Winona Ryder is the coolest.
So is Heather Havrilesky (a.k.a one of the internet’s best advice columnists via ‘Ask Polly’), who interviewed her this week for New York Magazine‘s cover story.
Havrilesky talks to Ryder about what it’s like being the poster girl for ‘unstable’ women.
“I wish I could unknow this, but there is a perception of me that I’m supersensitive and fragile,” Ryder says.
“And I am supersensitive, and I don’t think that that’s a bad thing.”
Ryder has a lot of empathy for Joyce Byers, the character she plays in the increasingly hyped Netflix series Stranger Things.
A lot of attention has been given to Byers ‘anxiety’, and Ryder’s having none of it.
“I’m like, ‘Okay, wait a second, she’s struggling,’ ” she says.
“Two kids, deadbeat dad, working her ass off. Who wouldn’t be anxious? Even that word, anxious. It’s a bad word.”
Ryder explains to Havrilesky that by trying to normalise the emotional challenges so many women go through—taking on projects like Girl, Interrupted, talking honestly about her depression—she tied herself to a very limited public persona: the unstable girl, whom people were comfortable to shame for her vulnerability.
“I’ve realised recently it’s literally impossible to try to change that story,” she says.
“I’m so sick of people shaming women for being sensitive or vulnerable. It’s so bizarre to me.”
“I’ve always been super-private and protective of certain experiences and certain friends. I don’t regret opening up about what I went through [with depression], because, it sounds really cliché, but I have had women come up to me and say, ‘It meant so much to me.’ It means so much when you realize that someone was having a really hard time and feeling shame and was trying to hide this whole thing … And even the whole, like, sensitive, fragile thing. I do have those qualities, and I just don’t think there’s anything wrong with them. There were times when I let it feel too overwhelming and almost, like, shamed, but I had to just get over that.” Read #HeatherHavrilesky’s interview with #WinonaRyder at the link in our bio. ????: @normanjeanroy A photo posted by New York Magazine (@nymag) on Aug 8, 2016 at 7:32pm PDT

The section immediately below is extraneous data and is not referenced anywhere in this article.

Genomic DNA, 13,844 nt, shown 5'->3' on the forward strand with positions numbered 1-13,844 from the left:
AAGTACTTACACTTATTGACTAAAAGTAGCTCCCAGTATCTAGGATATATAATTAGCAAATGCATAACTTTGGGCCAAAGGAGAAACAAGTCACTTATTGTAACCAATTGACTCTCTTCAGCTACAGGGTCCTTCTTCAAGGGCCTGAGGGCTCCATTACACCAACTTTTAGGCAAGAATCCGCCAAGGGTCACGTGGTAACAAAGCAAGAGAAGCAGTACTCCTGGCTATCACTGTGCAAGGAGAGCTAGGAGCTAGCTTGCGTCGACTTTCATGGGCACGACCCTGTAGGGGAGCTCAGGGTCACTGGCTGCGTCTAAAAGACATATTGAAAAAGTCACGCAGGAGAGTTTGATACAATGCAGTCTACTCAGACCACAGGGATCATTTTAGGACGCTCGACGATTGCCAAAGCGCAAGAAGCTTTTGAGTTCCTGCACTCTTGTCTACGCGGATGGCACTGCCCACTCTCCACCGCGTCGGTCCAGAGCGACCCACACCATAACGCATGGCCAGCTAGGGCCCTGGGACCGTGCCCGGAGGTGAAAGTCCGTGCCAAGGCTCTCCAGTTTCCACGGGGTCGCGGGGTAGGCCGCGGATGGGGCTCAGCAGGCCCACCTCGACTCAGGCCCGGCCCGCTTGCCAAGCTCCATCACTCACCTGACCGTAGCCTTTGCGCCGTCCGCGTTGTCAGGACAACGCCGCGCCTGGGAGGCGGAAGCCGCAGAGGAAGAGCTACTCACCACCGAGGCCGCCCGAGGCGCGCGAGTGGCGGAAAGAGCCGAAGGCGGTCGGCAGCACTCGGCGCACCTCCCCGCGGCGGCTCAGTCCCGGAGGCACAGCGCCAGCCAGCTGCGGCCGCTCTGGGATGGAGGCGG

And it’s exactly this fragility—and openness—that’s always made Ryder so important to us.
“I’ve always been super-private and protective of certain experiences,” she says, and you know it’s true. (Havrilesky writes that she seems to spend “a lot of time in her own head”.)
But she’s always been happy to share what’s going on inside it, even at her own expense. “It sounds really cliché, but I have had women come up to me and say, ‘It meant so much to me,’” Ryder says.
“It means so much when you realise that someone was having a really hard time and feeling shame and was trying to hide this whole thing …”
A photo posted by New York Magazine (@nymag) on Aug 8, 2016 at 7:20am PDT
As Havrilesky points out, Ryder’s ability to bare herself and do her own thing “[gave] shape to all the strengths and flaws of an entire generation… well before most high-school kids understood that they had fashion choices beyond bright-coloured clothing and hair permed to look like Jennifer Grey’s in Dirty Dancing“.
Once, she was “America’s original Manic Pixie Dream Girl”, giving us all permission to have feelings and wear whatever we wanted.
Now, Winona Ryder has “grown into a comfortably complicated adult”, who’s still giving us permission to have feelings, and wear whatever we want.
#winonaryder #icon A photo posted by Norman Jean Roy (@normanjeanroy) on Aug 8, 2016 at 9:17am PDT
Featured image: Universal Studios
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